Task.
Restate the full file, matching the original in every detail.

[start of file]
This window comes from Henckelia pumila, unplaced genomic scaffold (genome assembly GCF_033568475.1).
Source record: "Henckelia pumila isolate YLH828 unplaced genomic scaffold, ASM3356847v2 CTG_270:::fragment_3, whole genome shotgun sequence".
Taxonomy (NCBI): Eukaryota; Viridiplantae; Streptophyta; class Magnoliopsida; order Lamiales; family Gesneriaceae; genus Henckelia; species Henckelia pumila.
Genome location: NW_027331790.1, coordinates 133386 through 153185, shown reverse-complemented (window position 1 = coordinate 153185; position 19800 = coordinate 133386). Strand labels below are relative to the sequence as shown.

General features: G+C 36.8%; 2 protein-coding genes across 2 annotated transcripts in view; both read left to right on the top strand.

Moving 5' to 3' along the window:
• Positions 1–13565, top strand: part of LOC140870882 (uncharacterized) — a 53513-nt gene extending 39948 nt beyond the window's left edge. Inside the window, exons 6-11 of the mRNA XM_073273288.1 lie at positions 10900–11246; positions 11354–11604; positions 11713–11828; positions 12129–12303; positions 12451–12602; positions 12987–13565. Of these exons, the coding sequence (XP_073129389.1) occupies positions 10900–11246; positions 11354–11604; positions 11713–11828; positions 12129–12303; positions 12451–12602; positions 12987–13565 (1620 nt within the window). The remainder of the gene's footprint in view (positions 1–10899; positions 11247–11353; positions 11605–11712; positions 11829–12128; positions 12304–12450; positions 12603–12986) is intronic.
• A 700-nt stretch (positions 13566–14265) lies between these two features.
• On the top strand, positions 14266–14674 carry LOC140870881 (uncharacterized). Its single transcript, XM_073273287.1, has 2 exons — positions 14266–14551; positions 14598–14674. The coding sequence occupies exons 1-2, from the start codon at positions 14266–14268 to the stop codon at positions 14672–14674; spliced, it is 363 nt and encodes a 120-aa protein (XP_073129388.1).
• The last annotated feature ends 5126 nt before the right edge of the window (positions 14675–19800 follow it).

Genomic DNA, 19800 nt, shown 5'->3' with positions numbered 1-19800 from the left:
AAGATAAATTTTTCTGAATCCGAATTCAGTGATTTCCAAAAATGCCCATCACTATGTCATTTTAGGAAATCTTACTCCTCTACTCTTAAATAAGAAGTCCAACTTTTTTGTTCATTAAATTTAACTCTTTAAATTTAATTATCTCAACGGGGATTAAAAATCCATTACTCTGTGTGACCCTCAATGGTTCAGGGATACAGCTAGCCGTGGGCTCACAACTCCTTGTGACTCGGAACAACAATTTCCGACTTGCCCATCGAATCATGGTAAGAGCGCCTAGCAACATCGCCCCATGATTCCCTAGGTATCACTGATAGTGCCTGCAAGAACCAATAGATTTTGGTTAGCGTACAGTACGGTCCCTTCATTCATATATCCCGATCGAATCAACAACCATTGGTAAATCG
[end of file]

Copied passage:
This window comes from Henckelia pumila, unplaced genomic scaffold (genome assembly GCF_033568475.1).
Source record: "Henckelia pumila isolate YLH828 unplaced genomic scaffold, ASM3356847v2 CTG_270:::fragment_3, whole genome shotgun sequence".
Taxonomy (NCBI): Eukaryota; Viridiplantae; Streptophyta; class Magnoliopsida; order Lamiales; family Gesneriaceae; genus Henckelia; species Henckelia pumila.
Genome location: NW_027331790.1, coordinates 133386 through 153185, shown reverse-complemented (window position 1 = coordinate 153185; position 19800 = coordinate 133386). Strand labels below are relative to the sequence as shown.

General features: G+C 36.8%; 2 protein-coding genes across 2 annotated transcripts in view; both read left to right on the top strand.

Moving 5' to 3' along the window:
• Positions 1–13565, top strand: part of LOC140870882 (uncharacterized) — a 53513-nt gene extending 39948 nt beyond the window's left edge. Inside the window, exons 6-11 of the mRNA XM_073273288.1 lie at positions 10900–11246; positions 11354–11604; positions 11713–11828; positions 12129–12303; positions 12451–12602; positions 12987–13565. Of these exons, the coding sequence (XP_073129389.1) occupies positions 10900–11246; positions 11354–11604; positions 11713–11828; positions 12129–12303; positions 12451–12602; positions 12987–13565 (1620 nt within the window). The remainder of the gene's footprint in view (positions 1–10899; positions 11247–11353; positions 11605–11712; positions 11829–12128; positions 12304–12450; positions 12603–12986) is intronic.
• A 700-nt stretch (positions 13566–14265) lies between these two features.
• On the top strand, positions 14266–14674 carry LOC140870881 (uncharacterized). Its single transcript, XM_073273287.1, has 2 exons — positions 14266–14551; positions 14598–14674. The coding sequence occupies exons 1-2, from the start codon at positions 14266–14268 to the stop codon at positions 14672–14674; spliced, it is 363 nt and encodes a 120-aa protein (XP_073129388.1).
• The last annotated feature ends 5126 nt before the right edge of the window (positions 14675–19800 follow it).

Genomic DNA, 19800 nt, shown 5'->3' with positions numbered 1-19800 from the left:
AAGATAAATTTTTCTGAATCCGAATTCAGTGATTTCCAAAAATGCCCATCACTATGTCATTTTAGGAAATCTTACTCCTCTACTCTTAAATAAGAAGTCCAACTTTTTTGTTCATTAAATTTAACTCTTTAAATTTAATTATCTCAACGGGGATTAAAAATCCATTACTCTGTGTGACCCTCAATGGTTCAGGGATACAGCTAGCCGTGGGCTCACAACTCCTTGTGACTCGGAACAACAATTTCCGACTTGCCCATCGAATCATGGTAAGAGCGCCTAGCAACATCGCCCCATGATTCCCTAGGTATCACTGATAGTGCCTGCAAGAACCAATAGATTTTGGTTAGCGTACAGTACGGTCCCTTCATTCATATATCCCGATCGAATCAACAACCATTGGTAAATCG